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Switching From Mac to Linux? 5 Tips to Make Your Life Easier

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GNU
Linux
Mac

There are a lot of things to love about macOS, but there are definitely issues with using it. One of the bigger problems is that it’s exclusive to Apple computers. If you don’t like the hardware the company offers, you’re out of luck when it comes to using macOS.

If you’re looking for a desktop operating system that runs on top of a solid Unix-based foundation, Linux can be a good alternative. To make it easier to get used to Linux, you might want to make your installation a little more Mac-like.

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There are two types of Mac users: those who launch applications through Launchpad and those who use Spotlight. If you’re in the latter group, moving to Linux will be much easier for you, since you can replicate this very easily. Some Linux desktops will come with this type of behavior by default, but if not, it’s easy to install a Spotlight-style launcher.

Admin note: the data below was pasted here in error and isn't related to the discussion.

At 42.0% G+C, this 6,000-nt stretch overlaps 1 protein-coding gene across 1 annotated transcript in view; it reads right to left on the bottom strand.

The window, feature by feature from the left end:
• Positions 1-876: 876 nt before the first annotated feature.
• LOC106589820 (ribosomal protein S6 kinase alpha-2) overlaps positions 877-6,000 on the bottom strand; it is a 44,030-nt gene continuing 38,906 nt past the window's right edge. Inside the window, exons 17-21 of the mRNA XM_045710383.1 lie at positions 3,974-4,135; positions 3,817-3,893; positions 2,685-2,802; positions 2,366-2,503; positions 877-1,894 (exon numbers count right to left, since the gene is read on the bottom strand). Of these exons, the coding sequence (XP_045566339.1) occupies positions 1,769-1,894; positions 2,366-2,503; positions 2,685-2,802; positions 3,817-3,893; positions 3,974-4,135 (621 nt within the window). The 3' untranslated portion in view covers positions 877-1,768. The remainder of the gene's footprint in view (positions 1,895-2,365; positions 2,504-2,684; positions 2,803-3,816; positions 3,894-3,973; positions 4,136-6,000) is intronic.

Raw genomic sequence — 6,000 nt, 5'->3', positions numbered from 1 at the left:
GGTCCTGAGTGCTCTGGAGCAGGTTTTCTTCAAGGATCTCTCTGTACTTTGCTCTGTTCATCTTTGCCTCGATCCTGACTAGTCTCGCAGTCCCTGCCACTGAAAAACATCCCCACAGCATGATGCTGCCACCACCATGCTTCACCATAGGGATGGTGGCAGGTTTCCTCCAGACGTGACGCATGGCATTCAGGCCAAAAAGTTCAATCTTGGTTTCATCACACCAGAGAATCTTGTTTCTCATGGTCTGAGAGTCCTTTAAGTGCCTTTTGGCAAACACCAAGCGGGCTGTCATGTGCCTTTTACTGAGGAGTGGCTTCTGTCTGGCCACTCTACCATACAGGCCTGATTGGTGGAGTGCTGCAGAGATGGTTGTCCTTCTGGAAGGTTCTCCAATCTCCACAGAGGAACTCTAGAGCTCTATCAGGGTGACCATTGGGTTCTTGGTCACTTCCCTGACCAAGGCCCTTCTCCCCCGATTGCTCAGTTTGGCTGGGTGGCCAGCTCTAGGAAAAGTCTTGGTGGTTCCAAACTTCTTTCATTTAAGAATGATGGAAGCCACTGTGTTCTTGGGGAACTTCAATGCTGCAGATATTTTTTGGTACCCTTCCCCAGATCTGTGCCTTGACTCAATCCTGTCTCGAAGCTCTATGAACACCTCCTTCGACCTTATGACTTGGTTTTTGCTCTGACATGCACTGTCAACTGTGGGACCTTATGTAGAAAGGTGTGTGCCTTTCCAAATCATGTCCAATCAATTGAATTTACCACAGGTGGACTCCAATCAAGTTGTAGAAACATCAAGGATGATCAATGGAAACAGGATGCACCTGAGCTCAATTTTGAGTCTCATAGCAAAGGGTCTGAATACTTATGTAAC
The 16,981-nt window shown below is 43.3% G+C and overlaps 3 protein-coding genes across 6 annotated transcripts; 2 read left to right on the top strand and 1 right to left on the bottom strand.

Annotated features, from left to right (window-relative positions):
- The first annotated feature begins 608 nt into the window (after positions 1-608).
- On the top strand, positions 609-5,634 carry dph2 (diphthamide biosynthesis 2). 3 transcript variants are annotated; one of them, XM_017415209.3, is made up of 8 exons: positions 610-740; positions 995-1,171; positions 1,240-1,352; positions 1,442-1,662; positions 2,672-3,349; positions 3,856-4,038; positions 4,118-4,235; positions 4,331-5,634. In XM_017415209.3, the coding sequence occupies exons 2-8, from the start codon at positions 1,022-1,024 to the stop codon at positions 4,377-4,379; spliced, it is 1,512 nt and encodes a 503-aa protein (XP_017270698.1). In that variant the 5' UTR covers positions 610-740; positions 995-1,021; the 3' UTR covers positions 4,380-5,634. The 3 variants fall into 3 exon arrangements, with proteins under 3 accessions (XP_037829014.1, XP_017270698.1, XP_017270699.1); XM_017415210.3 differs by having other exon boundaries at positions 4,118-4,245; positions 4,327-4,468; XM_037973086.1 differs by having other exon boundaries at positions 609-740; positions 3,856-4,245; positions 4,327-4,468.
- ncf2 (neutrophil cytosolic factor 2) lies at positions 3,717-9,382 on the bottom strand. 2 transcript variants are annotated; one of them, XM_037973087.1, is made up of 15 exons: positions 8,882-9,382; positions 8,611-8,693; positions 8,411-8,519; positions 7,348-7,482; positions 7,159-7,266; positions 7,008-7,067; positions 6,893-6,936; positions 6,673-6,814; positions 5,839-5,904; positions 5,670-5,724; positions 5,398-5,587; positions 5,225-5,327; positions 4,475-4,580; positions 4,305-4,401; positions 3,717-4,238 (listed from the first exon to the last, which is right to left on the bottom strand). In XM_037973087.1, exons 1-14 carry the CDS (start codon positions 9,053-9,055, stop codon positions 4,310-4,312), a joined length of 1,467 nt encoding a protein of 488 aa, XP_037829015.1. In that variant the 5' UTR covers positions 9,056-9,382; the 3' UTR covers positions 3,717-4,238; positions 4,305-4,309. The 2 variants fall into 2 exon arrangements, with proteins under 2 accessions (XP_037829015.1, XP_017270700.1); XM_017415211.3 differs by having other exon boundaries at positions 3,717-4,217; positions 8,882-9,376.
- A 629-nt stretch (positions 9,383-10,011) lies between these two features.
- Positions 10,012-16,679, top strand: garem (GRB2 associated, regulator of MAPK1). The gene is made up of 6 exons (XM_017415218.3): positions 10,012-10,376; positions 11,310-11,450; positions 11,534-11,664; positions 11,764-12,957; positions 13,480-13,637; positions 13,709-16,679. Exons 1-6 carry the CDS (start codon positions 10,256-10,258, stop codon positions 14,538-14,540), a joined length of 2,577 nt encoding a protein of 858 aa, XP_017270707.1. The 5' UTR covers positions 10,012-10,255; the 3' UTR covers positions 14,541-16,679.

A few launchers for Linux will seem familiar to Mac users, but the most Spotlight-like is Cerebro. In addition to launching apps and searching files, it can function as a basic calculator, show maps, and add other functions with plugins. If you’re more familiar with the third-party launcher Alfred, you might want to look into Albert instead. Both apps are free.

Those two are far from the only app launchers available. If neither is your cup of tea, we have a list of nine of the best app launchers for Linux. Chances are good you’ll find at least one that you really like among them.

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